From Helmut Lang to Maharishi, we take a closer look at the inspirations driving tactical fashion into the mainstream and its impact on modern clothing trends.
Season on season, the fashion world has been obsessed with everything tactical, from high-tech trainers and military cross-body bags to strappy bomber jackets and even the recent resurgence of cargo pants. The collection transcends generations; provoking utilitarian trends and fresh ideas which shouldn’t work in the mainstream where colourful apparel is king, yet somehow continues to thrive unrivalled.
The best examples of this expression arrive from brands which strike a distinctive vibe, such as C.P. company and its Goggle Lens Vest Jacket; offering coordinated pockets to the chest and built around a solid soft shell fabrication for exceptional fit, comfort and battlefield styling. Jackets like this, selling as quickly as they are stocked, is practical and a great layering piece.
Other iconic pieces on the market today are more robust in their design, such as the Black Holster Bag by Maharishi. Equipped with up to four multi-functional zippered pockets and featuring adjustable shoulder straps, the bag imbues a distinctive military aesthetic.
The rise of this luxe-tactical buzz is cresting the wave of fevered conversation surrounding street violence and the presence of guns looms large in modern society. Fashion has never been shy about highlighting the very real social or ethical fears in our lives, and tactical apparel provides us with the opportunity to live out this surrealist fantasy in relative safety, albeit while reminding us of a stark reality which lies mere feet from our own front doors.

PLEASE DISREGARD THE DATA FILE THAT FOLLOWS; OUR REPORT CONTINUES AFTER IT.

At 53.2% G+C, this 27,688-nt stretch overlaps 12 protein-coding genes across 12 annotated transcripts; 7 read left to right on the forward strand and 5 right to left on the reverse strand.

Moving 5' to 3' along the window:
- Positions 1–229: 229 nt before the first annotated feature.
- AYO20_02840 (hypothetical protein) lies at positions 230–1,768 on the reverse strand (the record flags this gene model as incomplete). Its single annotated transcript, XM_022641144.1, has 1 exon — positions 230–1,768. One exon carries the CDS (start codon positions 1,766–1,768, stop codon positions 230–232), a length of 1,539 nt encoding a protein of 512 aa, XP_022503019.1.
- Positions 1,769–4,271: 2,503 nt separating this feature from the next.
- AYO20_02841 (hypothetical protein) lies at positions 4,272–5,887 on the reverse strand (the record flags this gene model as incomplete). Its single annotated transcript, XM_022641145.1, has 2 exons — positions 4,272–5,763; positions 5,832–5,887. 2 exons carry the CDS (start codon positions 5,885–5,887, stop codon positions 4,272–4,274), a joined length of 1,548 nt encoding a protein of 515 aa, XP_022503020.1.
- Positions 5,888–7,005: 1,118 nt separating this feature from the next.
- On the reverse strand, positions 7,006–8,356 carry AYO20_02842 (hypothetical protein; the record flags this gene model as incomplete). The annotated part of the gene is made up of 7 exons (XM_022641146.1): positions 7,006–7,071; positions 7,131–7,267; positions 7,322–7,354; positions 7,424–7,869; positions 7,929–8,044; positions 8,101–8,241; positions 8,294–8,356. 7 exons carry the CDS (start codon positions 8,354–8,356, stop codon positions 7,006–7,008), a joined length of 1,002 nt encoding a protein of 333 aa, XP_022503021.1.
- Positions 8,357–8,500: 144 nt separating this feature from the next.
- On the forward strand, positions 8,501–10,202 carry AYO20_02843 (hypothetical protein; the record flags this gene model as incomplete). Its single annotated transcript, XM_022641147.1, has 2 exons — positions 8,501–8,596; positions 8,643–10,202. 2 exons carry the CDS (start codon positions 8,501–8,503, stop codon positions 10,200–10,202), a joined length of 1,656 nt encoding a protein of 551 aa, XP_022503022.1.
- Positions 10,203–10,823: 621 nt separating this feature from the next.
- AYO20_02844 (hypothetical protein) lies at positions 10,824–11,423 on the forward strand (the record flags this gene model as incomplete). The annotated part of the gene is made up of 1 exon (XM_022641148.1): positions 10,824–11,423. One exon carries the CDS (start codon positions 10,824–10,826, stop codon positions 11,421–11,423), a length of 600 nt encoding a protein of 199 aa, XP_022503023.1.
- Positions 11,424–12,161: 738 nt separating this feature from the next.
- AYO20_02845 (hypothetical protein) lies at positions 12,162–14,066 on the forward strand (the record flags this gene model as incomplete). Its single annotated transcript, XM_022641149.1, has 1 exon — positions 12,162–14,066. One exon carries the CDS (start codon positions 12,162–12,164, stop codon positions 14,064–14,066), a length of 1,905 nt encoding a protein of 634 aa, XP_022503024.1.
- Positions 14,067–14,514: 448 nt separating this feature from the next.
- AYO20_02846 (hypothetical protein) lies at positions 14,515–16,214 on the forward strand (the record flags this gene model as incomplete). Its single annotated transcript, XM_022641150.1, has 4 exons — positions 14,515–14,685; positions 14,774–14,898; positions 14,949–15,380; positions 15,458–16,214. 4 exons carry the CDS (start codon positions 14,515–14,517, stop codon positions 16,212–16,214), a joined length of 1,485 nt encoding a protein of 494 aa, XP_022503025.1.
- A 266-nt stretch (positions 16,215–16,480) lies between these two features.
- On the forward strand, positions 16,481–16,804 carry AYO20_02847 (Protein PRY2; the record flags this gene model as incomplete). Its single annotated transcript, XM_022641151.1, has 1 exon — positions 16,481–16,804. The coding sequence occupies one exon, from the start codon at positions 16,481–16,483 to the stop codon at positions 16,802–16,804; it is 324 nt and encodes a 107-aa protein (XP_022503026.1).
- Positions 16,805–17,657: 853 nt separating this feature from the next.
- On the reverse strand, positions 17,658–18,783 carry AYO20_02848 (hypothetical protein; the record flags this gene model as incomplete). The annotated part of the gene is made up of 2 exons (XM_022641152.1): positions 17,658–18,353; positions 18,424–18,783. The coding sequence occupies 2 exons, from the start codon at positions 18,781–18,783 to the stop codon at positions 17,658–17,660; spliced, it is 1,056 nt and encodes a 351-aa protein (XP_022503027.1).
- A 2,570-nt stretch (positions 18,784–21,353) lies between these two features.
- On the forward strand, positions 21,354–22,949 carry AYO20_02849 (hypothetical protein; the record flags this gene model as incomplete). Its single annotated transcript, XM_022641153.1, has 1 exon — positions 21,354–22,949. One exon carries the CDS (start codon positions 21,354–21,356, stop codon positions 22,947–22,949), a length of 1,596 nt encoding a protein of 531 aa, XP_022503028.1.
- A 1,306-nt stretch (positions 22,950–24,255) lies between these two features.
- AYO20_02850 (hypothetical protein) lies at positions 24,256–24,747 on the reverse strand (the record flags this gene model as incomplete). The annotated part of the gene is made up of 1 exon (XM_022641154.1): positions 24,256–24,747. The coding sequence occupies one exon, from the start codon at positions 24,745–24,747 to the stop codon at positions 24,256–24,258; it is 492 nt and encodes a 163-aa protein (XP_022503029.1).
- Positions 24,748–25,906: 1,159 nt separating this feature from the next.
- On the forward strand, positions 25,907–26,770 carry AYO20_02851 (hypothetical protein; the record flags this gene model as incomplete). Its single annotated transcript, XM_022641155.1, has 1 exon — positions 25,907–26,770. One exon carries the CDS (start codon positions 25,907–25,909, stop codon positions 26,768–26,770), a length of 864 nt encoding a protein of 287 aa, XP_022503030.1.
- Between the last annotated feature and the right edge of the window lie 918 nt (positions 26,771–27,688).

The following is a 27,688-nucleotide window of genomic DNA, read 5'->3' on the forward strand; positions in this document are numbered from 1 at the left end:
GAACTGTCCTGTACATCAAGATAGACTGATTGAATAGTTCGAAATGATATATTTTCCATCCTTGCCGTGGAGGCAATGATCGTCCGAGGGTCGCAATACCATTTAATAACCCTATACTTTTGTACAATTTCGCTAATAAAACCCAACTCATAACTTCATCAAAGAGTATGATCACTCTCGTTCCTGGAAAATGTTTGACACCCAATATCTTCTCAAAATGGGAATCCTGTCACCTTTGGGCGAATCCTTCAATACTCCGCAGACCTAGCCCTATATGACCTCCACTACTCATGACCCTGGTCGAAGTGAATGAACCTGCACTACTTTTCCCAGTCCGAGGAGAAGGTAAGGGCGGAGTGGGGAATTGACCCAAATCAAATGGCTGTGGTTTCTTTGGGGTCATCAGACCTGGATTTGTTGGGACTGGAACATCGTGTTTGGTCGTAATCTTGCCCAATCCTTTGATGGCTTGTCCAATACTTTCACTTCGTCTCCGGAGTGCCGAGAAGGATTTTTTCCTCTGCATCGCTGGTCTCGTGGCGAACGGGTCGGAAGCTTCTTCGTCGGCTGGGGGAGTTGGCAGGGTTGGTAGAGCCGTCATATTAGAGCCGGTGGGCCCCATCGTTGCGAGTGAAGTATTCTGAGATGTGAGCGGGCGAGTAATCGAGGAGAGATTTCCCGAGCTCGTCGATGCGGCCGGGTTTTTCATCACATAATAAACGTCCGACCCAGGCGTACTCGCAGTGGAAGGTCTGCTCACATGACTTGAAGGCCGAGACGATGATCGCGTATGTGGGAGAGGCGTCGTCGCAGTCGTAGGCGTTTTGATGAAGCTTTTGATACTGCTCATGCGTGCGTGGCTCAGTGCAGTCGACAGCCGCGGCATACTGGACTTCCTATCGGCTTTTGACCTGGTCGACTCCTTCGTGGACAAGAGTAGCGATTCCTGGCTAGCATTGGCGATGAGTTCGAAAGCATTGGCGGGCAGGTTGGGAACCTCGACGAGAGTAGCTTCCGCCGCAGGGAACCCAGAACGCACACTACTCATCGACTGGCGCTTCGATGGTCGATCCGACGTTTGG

However, crediting headline news reports for tactical fashion’s irresistible rise is not quite accurate. It has, in fact, been around much longer than that.
Coined by one of the world’s foremost fashion designers, Helmut Lang, whose utilitarian minimalism in the late 1990s drove a stake through the heart of what was deemed fashionable at that time, it was here that military-esque wearables first hit the shelves, and the collections sold in droves.
Founded in 1986 by its eponymous Austrian designer, Helmut Lang has originated nearly every notable streetwear trend in contemporary fashion. Whether it’s luxury bomber jackets, zippers and straps as design motifs, or ergonomic biker pants, most if not all can be traced back to Lang and his uncanny ability to elevate ready-to-wear clothing into something that feels avant-garde. In 1997 and 1998, collections that featured paint-splattered jeans, mesh tank tops and ballistic-styled vests that Vogue described as “modern armour” put Helmut Lang collections on the map and showed that utility could be reinterpreted as something beautiful.
For some, catching a glimpse of a person walking down the street clad in a bullet-proof vest, military harness and a pair of sleek Replica trainers by Maison Margiela might cause tenseness in the chest or a feeling of sudden dread brought on by the news being abundant with stories of maniacs wearing similar garbs to terrorise innocent people. But there is another side to this fashion statement, a side which is overlooked in favour of juggling negative connotations rather than listening to divisive opinion. Perhaps some people wear these pieces, not in pride of what they represent, but in a way to abstain from it and turn what could be perceived as bad apparel into something positive. Something to be loved. The message seems to be that “This is our glamorous modern armour in a society where bullets seem to fly freely.” Whatever the impetus, dressing in luxe-tactical gear stretches the limits of what we perceive as stylish and, in tandem, romanticises an aesthetic that some would probably rather steer away from.